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Puppy Training Tips Featuring Gerry the Wirehaired Dachshund
We’re on the final straight of lockdown life (touch wood), so why not use this extra time at home to train your dog? Here are some tips for creating better communication between you and your pup, featuring Gerry, the Wirehaired Dachshund.
It is likely that your dog is at their most motivated to learn at mealtimes (when they are at their hungriest), so why not grab this opportunity to reinforce some basic training? We feed Gerry raw food for two of his meals which we offer by hand in return for a good ‘sit’, ‘down’, ‘stand’, ‘spin’ or ‘watch’. Training whilst feeding takes more time than just putting the bowl down in front of him, but it also means he consistently has two training sessions each day. You can also look for other opportunities to ask for basic tricks from your pup throughout the day, such as asking for a ‘sit’ before giving them attention. Gerry is allowed on the couch, but only in return for a sit and a paw.
We started training ‘watch’ the day we brought Gerry home because it opens a communication channel between you right from the beginning of your life together. We started this by giving him a bit of raw meat for making eye contact with one of us, then added the cue, and slowly strengthened the command by building up the expected duration and adding distractions. When training he now offers eye contact rather than staring at whichever hand has food in it, which makes learning other commands a lot easier. If he ever gets distracted with something that we would prefer he ignored, like a bird in the garden or a dog walking by, we can usually get his attention back by asking for a ‘watch’. The key with this is to ALWAYS reward a good ‘watch’ with a treat to maintain trust in the command, because this is something you’re going to be asking of your dog at the hardest times. If Gerry is being asked to turn his attention to me instead of a passing dog it had better be worth it!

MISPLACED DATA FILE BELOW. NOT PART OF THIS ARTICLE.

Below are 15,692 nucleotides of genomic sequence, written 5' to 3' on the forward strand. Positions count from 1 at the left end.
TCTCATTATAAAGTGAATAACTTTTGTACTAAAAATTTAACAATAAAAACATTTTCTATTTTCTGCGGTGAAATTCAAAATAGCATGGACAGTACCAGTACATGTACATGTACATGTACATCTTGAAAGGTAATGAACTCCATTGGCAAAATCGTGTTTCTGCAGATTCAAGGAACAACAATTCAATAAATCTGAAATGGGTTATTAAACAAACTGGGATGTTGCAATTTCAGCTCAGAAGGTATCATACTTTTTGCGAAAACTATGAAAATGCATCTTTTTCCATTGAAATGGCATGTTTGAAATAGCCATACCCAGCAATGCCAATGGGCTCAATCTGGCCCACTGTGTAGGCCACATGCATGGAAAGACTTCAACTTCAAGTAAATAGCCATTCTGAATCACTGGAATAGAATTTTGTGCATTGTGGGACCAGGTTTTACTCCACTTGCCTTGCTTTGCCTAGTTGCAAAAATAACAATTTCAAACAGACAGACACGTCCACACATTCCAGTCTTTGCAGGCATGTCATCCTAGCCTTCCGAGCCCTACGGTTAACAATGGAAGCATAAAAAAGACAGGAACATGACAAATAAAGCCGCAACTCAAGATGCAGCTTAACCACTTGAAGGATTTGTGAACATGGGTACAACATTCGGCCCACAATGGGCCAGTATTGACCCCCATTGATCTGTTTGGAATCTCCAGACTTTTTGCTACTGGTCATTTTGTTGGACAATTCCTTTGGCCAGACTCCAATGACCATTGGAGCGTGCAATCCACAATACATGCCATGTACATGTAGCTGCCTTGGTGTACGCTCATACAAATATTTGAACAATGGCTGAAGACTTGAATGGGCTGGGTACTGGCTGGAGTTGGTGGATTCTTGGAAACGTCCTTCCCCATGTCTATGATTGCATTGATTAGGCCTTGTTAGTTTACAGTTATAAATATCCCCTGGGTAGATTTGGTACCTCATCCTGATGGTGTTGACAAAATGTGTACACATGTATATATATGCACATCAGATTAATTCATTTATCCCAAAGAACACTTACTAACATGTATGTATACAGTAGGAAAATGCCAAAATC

If there is one trait that unites all puppies, it is the love of biting. Just like a child explores the boundaries of what is acceptable behaviour, puppies use their mouth to test just how hard they can gnaw on you. It is up to you to set your limit on what is okay to bite and how hard is too hard, and then find a way of communicating that to them. We always try and keep a toy nearby that Gerry can sink his teeth into if he is in a playful mood. Sometimes he prefers to play with us than with a toy and personally I don’t mind a bit of mouthing so I am okay with that. But if he bites too hard I will yelp, give a stern ‘no’ and leave the room. Make sure you leave your pup with plenty of toys or chews to keep himself occupied before his attention is drawn to the corner of the couch or the Mini Wolf Den catches his eye! It takes time (and your patience), but eventually they will learn that being too rough just ends the fun early. Gerry can also be especially bitey just before he runs out of battery and falls asleep so we give him a chew to concentrate on and he konks out before we know it.
- Due to high demand, we’re out of Mini Wolf Dens and awaiting delivery of Abraham Moon wool fabric, but keep checking our website as we’ll have more ready soon!